Vol. 30
Kent Hall Typography Portrait

Assembling communities and collages with Kent Hall

March 2018

Poet, instant photographer, collage maker and professional fan.

My introduction to Kent was when he reached out to Caffeine & Concrete, representing Blurb, who had taken interest in what I was using their services to produce. Kent would later play a big part in the relationships I have forged with the wider Blurb community, including Dan Milnor (featured in Vol. 20). As we’ll discover, this creative community facilitation is Kent’s passion, helping brands connect with their customers and helping them get their work out there by introducing like minded people to each other.

Aside from community management, marketing and event hosting, Kent is a creative force in his own right. A writer, photographer and bookmaker, Kent’s eccentric creativity melds retro style and modern practices. These creative skills have been put to use in San Francisco in a variety of roles for companies like Yahoo! and Blurb where his writing, photography, video production, art direction and experiential marketing has helped them promote their products and build customer communities.

Today we’ll hear about his journey and how his passion for creative community building formed.

"Every time I checked into a hotel I would find some place where I could setup my Polaroids and this became a way for me to track where I was and what I was doing."

Kent Hall--- 16 February 2018

By Lorenzo Princi

What do you do?

What I do? I kind of do-- annoyingly, I kind of do a bit of everything right now, you know mainly my-- I studied creative writing in school and writing’s always been a part of my life but I found it pretty frustrating. The process of writing sometimes can be a little difficult and so I started doing visual art, despite the fact that I’m not very good at drawing or painting or anything. I’ve always loved collage, always loved photography-- my dad was a professional photographer so I grew up around cameras and I’ve particularly, in the last five years, I’ve been really working on melding my collage and my photography and then really recently starting working with my writing as well… so kind of trying to bring those things together.

You know mainly, I’m kind of a notebook guy [flips through pages of a notebook packed with interesting collage layouts], kind of try and do stuff as often as possible and working on a couple of zines right now and a couple of small publishing projects. So, I’d like to say I have some sort of great success or some particular plan that... but, you know, I always just kind of push myself to be creating all the time and hope that something good ultimately comes out of that.

You studied creative writing, what inspired you to pursue that?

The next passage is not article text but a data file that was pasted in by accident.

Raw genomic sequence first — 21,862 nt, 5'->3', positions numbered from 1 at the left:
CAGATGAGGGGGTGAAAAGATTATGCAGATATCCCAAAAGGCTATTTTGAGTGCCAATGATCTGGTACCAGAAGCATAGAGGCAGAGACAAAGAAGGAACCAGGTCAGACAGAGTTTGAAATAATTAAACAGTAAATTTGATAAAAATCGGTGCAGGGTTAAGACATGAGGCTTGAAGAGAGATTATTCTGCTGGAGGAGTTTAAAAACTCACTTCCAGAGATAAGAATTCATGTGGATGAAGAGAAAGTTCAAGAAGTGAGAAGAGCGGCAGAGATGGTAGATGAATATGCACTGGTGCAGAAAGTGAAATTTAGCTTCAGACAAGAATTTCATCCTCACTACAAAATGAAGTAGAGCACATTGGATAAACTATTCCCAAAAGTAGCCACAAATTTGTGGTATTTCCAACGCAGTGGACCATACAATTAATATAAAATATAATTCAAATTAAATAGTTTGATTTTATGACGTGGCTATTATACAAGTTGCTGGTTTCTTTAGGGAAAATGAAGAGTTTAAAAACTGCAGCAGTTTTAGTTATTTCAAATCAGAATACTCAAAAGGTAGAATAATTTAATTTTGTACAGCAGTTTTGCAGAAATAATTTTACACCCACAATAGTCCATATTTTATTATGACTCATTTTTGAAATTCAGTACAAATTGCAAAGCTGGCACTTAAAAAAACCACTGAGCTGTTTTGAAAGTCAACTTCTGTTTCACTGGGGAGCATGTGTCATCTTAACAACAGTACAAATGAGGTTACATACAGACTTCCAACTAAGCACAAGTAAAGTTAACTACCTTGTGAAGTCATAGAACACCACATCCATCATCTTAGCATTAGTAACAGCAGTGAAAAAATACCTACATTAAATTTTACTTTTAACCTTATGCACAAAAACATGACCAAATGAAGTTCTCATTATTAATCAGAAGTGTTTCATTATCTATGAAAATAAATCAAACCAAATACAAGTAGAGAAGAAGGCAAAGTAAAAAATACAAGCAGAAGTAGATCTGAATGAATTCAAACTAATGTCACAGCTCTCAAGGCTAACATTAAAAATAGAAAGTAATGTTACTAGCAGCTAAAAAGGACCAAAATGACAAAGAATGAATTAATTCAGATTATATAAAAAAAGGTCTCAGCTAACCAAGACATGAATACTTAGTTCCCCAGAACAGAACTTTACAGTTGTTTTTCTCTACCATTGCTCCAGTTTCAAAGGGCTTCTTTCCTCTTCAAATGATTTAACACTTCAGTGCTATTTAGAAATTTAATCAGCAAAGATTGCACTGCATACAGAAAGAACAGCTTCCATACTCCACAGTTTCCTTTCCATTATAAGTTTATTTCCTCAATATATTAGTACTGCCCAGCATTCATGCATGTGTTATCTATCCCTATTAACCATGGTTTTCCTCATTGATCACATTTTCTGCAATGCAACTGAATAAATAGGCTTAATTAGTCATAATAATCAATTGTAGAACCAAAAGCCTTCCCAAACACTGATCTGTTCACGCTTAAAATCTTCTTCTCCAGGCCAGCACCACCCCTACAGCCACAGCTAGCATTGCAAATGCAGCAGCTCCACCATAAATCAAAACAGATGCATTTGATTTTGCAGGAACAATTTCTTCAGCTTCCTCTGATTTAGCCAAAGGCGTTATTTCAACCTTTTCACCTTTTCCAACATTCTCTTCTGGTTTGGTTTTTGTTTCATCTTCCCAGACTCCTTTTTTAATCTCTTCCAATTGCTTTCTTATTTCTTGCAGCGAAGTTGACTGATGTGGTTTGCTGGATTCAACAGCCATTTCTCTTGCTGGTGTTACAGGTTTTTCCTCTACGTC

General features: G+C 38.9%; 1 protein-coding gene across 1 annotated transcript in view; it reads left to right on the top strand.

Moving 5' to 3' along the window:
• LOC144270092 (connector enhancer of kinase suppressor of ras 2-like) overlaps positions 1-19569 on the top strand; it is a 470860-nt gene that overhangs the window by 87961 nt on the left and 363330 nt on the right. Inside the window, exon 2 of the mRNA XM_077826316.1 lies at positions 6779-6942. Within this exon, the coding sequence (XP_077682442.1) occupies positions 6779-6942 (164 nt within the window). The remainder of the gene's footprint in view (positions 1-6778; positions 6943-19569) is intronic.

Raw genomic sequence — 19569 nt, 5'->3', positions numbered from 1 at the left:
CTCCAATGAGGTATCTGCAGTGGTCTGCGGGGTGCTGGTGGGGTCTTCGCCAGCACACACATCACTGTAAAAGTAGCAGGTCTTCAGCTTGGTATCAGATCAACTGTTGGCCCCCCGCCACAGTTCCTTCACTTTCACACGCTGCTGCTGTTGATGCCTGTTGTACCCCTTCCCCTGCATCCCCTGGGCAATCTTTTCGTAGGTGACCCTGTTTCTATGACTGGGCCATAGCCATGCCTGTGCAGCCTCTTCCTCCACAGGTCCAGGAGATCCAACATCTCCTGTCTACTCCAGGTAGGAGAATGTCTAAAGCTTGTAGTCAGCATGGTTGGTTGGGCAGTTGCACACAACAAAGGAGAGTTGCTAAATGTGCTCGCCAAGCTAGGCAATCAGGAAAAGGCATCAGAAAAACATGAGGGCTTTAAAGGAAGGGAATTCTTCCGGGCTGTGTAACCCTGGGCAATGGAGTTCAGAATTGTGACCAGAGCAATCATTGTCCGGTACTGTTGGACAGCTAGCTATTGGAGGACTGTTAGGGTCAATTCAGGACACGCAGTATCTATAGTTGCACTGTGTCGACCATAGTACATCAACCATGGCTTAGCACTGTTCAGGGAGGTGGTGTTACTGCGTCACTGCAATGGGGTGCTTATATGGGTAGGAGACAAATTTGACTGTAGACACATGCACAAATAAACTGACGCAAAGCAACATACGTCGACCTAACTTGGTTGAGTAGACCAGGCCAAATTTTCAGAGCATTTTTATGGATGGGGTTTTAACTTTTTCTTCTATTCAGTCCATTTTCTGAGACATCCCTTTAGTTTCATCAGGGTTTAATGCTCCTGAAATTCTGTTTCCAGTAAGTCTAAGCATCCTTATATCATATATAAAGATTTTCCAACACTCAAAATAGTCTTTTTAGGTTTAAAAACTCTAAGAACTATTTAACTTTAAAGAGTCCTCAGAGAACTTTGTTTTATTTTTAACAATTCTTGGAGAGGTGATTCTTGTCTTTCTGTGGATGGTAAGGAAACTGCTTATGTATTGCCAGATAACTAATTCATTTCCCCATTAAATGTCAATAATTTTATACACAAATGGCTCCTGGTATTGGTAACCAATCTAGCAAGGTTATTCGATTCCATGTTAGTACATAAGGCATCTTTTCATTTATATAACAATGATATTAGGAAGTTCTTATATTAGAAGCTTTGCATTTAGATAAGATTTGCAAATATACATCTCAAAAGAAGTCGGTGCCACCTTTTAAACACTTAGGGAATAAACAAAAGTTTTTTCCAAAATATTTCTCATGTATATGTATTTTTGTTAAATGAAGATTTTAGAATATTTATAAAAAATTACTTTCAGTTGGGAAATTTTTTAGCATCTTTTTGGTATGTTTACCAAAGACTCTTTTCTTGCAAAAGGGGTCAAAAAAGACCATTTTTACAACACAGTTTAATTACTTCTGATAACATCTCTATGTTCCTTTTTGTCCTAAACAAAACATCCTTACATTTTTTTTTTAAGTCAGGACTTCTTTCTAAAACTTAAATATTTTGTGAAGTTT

Ah, I had a teacher in tenth grade who really liked an essay that I wrote about Lord of The Flies. I didn’t really know I was a good writer and she thought I was and that started me taking creative writing classes in high school and then in junior college and then college. I started doing creative writing at San Francisco State University and you know, learned poetic forms but was mostly a fiction writer, but really began to enjoy things like sonnets and sestinas and villanelle. All those things that have rules that you can be creative inside of.

You worked at Yahoo! and became a content producer, how did that come about?

Yeah, so when I graduated from school the first tech boom was happening in San Francisco and really I wanted to go into publishing, but I couldn’t afford to go into publishing so you know tech happened and I started working in tech. I worked at Yahoo! in the ‘search’ capacity for a long time and it’s probably not worth going into…

Lorenzo: No, it sounds interesting, I read a little bit about what you did there, please…

Kent: Okay, I was what was called a Search Quality Analyst and it had two components; search relevancy testing which was essentially-- they would bombard search engines with certain actual user queries and it’s like a blind taste test, you have to say-- honestly, one of the queries was “old wood sailboats” and you would get, you know thirty search results back and you would have to say, “this is perfect, this is excellent, this is good, this is fair.” So it’s making all these tiny little judgements in order to train the search engine how to find the right things. So, there’s a lot of very disparate subjects out there that I’m kind of an expert on [laughs] just because there’s so many websites about them.

And then, the other part was fighting spam, so search engine spam and in particular I was involved with adult content, so another entire series of subjects that I know way too much about!

So, later at Yahoo! you got to do a little bit more of what you wanted, working with creative communities?

Yeah, so I started working at Yahoo! Video which was a distant competitor to youTube unfortunately. I mean youTube was kind of the behemoth but you know (we) tried to build a good little community there of, you know, video makers that weren’t finding a lot of success on some of the larger platforms. And it kind of went back to my work, when I was at SF State (San Francisco State University) I was managing editor of the literary magazine and it was there that I kind of discovered that while I really do enjoy doing my own writing and my own artwork, I actually rather enjoy helping other people do their work more and that’s kind of what I found really compelling about community management-- was I got to fade into the background and you know, sort of help people figure out what works. Like, you know, how-- what it is that is really successful and try to promote them and talk about them.